In response to COVID-19, states implemented stay-at-home orders, affecting two key correlates of recidivism: housing and employment. In this study, we examine how a programme that sought to facilitate successful reintegration through paid transitional housing was impacted by stay-at-home orders. Specifically, we evaluate the impact of an RCT where formerly incarcerated individuals were provided with paid transitional housing before and during a stay-at-home order. Results indicate no difference in the likelihood of the treatment group and control group to be employed or return to prison prior to the stay-at-home order. After the implementation of the stay-at-home order, however, individuals in the treatment group were more likely to be employed and less likely to return to prison. Our findings suggest that the relationship between housing, employment, and re-incarceration was further exacerbated during the pandemic. The findings illustrate the benefits of paid transitional housing for those returning home during the pandemic. With the economic and social consequences of COVID-19 likely to persist, finding ways to set up formerly incarcerated individuals for success is imperative. Results suggest that paid transitional housing and additional housing assistance may be one avenue to accomplish this goal.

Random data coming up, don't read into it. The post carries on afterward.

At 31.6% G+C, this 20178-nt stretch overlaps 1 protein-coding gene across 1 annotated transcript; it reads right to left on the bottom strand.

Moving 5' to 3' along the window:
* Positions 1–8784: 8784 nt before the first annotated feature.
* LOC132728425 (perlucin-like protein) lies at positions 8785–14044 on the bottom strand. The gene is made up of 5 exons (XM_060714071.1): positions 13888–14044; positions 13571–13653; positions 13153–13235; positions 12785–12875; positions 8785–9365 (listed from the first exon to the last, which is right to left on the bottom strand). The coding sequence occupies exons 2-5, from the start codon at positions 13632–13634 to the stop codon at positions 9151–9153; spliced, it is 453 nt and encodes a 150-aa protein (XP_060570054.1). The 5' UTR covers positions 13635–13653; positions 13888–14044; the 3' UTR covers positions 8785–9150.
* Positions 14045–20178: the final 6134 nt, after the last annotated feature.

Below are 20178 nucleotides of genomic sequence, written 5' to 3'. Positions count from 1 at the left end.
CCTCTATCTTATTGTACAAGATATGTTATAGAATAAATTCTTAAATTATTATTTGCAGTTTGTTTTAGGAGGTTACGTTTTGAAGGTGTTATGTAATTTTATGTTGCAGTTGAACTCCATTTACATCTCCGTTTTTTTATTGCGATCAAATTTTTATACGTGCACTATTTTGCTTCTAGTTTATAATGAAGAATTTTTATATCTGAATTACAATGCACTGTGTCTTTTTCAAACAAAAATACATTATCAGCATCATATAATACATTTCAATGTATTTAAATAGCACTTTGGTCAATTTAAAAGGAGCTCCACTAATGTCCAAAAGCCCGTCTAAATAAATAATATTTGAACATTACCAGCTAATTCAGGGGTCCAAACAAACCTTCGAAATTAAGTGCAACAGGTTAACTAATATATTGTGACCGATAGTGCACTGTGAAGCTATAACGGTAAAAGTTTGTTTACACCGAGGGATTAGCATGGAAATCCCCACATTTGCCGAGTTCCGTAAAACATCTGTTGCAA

- Housing assistance
- natural experiment
- randomised control trial
ASJC Scopus subject areas
- Geography, Planning and Development
- Management, Monitoring, Policy and Law